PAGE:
Sharon Williams was hugely thankful for her trauma policy after being diagnosed with cancer. But she hadn’t realised how much haggling would be involved, writes Debra Cleveland.
When business owner Sharon Williams talked insurance with her financial planner, little did she realise she’d be glad of the policy just five months later when she was diagnosed with breast cancer.
Worse, because she was making a claim in the first six months of the policy, she was put through the ringer by the insurance company and initially the claim was questioned.
It was the sheer persistence, she says, of financial planner Gavin Fineff of Sentinel Wealth that got the claim through. This month she will receive about $20,000 from the insurer, on top of another payment she’s already been paid out via an earlier trauma policy taken out by her company, Taurus Marketing, on her behalf.
But it’s a stark reminder that even with the right policy and the correct claim procedure, things can go wrong. Fineff says the trouble started because Williams’ diagnosis occurred within six months of her policy being set up.
“It was a massive trigger for the insurance company,” he explains. “It opened up a whole new world of investigation to see if it was a pre-existing condition. It was painful [for Sharon] but I knew our position from the start. I knew Sharon’s situation and the strength of her claim.”
A key sticking point was that Williams had disclosed that her doctor had told her that after reaching a certain age she was eligible for free mammograms. She had not done so, she says, as she had no symptoms.
The insurer was extremely sceptical of this, as she had not followed her doctor’s recommendation. But Fineff argued it had been a recommendation rather than a directive. To back this up, he had to access the doctor’s clinical notes, confirm the doctor’s position on the recommendation, chase BreastScreen NSW to confirm no mammograms were done and therefore nothing had shown up to prove any pre-existing condition.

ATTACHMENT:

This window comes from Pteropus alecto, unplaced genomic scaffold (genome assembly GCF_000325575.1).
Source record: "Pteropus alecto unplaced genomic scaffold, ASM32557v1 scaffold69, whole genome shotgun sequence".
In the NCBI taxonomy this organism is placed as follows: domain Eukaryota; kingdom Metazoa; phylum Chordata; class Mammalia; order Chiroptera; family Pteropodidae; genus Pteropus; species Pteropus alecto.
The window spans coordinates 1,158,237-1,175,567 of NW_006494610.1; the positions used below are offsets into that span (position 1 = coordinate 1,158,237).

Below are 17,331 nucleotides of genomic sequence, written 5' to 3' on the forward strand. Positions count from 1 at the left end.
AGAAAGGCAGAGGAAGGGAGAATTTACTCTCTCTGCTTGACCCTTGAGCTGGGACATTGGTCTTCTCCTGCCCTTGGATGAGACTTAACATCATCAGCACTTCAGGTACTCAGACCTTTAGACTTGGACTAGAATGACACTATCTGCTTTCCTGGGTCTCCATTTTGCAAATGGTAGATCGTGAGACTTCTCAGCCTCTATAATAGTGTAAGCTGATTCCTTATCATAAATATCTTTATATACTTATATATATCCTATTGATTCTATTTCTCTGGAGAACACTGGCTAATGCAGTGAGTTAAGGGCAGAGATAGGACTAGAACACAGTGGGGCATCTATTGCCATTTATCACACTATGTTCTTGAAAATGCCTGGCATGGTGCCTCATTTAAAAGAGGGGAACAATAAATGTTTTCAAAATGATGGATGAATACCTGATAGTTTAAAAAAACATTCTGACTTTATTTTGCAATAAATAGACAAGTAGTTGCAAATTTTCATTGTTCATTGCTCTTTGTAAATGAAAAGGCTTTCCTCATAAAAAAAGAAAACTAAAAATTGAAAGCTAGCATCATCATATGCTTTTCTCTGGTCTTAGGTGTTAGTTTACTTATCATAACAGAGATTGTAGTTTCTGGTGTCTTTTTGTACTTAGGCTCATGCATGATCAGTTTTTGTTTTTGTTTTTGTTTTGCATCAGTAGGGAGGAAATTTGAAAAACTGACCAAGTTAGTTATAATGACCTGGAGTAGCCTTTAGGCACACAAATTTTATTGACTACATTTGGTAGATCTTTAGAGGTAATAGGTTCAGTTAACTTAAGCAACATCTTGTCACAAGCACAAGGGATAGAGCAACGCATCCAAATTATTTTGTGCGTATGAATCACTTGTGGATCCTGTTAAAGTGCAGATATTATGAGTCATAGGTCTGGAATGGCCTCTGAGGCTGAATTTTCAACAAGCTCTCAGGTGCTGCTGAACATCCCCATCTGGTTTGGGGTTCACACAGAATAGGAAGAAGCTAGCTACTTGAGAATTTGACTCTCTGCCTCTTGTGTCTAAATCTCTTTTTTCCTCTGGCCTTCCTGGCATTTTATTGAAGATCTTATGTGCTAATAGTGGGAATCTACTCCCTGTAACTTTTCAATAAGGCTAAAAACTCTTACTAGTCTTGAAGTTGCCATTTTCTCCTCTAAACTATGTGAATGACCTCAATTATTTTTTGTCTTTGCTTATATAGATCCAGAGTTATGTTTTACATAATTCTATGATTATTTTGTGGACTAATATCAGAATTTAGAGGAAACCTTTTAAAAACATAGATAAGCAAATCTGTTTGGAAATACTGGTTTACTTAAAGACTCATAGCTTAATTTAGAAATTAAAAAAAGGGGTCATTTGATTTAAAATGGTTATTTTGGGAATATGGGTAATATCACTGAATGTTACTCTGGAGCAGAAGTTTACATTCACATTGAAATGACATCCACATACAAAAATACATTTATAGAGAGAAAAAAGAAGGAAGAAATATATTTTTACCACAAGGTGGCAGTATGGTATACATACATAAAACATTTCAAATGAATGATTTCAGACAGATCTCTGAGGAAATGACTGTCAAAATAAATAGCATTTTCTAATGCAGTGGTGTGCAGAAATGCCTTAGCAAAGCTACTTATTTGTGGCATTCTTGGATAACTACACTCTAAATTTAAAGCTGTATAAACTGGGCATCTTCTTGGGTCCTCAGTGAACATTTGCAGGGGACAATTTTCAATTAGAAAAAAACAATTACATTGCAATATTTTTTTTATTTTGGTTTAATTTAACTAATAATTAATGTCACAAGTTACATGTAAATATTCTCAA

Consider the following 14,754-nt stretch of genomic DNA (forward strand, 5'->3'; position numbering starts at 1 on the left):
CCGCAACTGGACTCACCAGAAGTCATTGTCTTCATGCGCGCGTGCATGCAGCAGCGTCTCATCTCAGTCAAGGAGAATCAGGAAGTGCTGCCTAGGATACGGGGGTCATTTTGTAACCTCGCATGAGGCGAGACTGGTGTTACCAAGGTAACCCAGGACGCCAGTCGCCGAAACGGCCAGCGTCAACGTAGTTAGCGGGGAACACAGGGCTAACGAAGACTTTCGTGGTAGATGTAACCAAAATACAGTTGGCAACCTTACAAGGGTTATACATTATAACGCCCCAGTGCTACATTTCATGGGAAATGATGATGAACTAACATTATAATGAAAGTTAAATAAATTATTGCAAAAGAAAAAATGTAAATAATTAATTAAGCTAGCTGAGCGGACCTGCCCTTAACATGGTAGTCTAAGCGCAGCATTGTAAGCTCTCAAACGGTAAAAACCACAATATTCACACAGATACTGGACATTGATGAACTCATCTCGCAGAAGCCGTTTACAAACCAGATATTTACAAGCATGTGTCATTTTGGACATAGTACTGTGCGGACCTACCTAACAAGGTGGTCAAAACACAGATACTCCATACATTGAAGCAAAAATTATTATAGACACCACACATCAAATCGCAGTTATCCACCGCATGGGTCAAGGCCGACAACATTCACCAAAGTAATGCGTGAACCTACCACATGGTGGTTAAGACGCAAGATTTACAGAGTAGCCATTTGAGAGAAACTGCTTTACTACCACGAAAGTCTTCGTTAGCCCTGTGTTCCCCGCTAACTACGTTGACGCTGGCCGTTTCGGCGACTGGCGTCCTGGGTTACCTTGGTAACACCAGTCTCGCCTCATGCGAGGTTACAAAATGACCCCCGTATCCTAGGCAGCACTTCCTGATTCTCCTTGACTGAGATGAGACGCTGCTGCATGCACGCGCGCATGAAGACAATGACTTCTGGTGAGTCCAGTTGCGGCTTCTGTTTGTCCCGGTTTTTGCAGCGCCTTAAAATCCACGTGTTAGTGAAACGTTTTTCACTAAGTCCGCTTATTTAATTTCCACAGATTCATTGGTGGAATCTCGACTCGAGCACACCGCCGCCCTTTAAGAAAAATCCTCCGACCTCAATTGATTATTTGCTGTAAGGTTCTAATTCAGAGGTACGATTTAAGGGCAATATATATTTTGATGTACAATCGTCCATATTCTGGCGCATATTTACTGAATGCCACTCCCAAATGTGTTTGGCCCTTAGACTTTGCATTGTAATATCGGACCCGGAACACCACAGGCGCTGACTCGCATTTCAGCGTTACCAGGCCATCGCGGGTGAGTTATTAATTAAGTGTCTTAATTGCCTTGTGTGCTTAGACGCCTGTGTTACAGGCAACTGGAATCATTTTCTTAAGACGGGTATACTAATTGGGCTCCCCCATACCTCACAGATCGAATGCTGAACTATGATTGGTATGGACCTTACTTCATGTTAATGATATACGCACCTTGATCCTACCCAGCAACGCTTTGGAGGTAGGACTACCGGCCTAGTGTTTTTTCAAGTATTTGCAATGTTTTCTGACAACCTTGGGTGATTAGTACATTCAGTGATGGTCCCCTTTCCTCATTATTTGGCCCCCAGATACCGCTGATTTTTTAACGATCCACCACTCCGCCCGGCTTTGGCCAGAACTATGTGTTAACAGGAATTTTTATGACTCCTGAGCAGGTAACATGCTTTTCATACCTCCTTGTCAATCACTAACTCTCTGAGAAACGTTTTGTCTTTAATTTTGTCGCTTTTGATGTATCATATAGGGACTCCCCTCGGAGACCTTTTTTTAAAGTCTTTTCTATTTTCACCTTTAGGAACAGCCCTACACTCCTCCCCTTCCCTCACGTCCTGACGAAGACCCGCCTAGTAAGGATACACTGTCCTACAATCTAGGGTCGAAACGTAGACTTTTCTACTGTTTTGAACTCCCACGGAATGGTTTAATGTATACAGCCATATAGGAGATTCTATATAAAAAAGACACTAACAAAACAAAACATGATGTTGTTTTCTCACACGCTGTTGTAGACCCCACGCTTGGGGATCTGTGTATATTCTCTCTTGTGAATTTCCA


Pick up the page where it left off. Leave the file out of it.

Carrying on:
OPPORTUNITIES NOT TO PAY OUT
“The point is they’ve got such a strict claims process that if the claim application or supporting information is different from that, it’s an opportunity not to pay,” Fineff says.
Williams was diagnosed with early breast cancer in October 2014 and had two lumpectomies. “When I was diagnosed I happened to be catching up with Gavin for our six-monthly meeting and told him about it,” she says. “He rang me a few weeks later and said I was in a position to make a claim.
“I hate filling in forms so he filled them all out and I signed them. He kept pursuing it – he was like a dog with a bone.”
When the first policy was paid out, “I couldn’t speak for days; I was in complete shock”. The payout helped cover not only the medical procedures costs, but also a range of alternative treatments, supplements and dietary changes as well as payments to staff, who covered her for absences during her treatment.
“The kindness of Gavin looking after me and the fact that I was going to get covered lessened some of the pain and the heartache.”
Had Williams’ condition worsened to the extent of having to have a mastectomy, Fineff says, both policies would have paid out 100 per cent – $100,000 on the personal policy and $200,000 on the company policy. As it was, both policies paid out 20 per cent.
ASK THE RIGHT QUESTIONS
Financial planner Anne Graham, managing director of McPhail Financial Planning, says following through insurance claims can be laborious and time-consuming – and at times heartbreaking.
“The most difficult was a terminal illness claim for a woman in her early 30s. The difficulty was that the policies were owned by super funds so there were two levels of bureaucracy to deal with,” Graham says.
The first was meeting the medical requirements of the insurance policy: “It was mainly getting the paperwork together and having specialists sign off.”
The second was meeting the eligibility requirements of the funds to pay the benefits. “There were three to five different super funds involved and some were very easy to deal with and one in particular was extremely difficult,” Graham says. “So [difficult] in fact that the client passed away before the terminal illness benefit was paid and we had to start the process again because it was then a death benefit.”
Advisers can be more successful with the claims process, Graham says, because they have relationships with insurers and understand how the process works and the definitions of the policies.
“They know the right questions to ask and who to speak to in terms of cutting through call centres and the like,” she explains. “When a client is dealing directly with an insurer at claim time, they are usually stressed due to the health and financial issues and they aren’t familiar with the process.”
Graham confirms Fineff’s stance that it’s the adviser’s job to deal with the claim so the client can concentrate on getting better.
Williams says she is doubly appreciative of Fineff’s efforts given there were no commissions involved.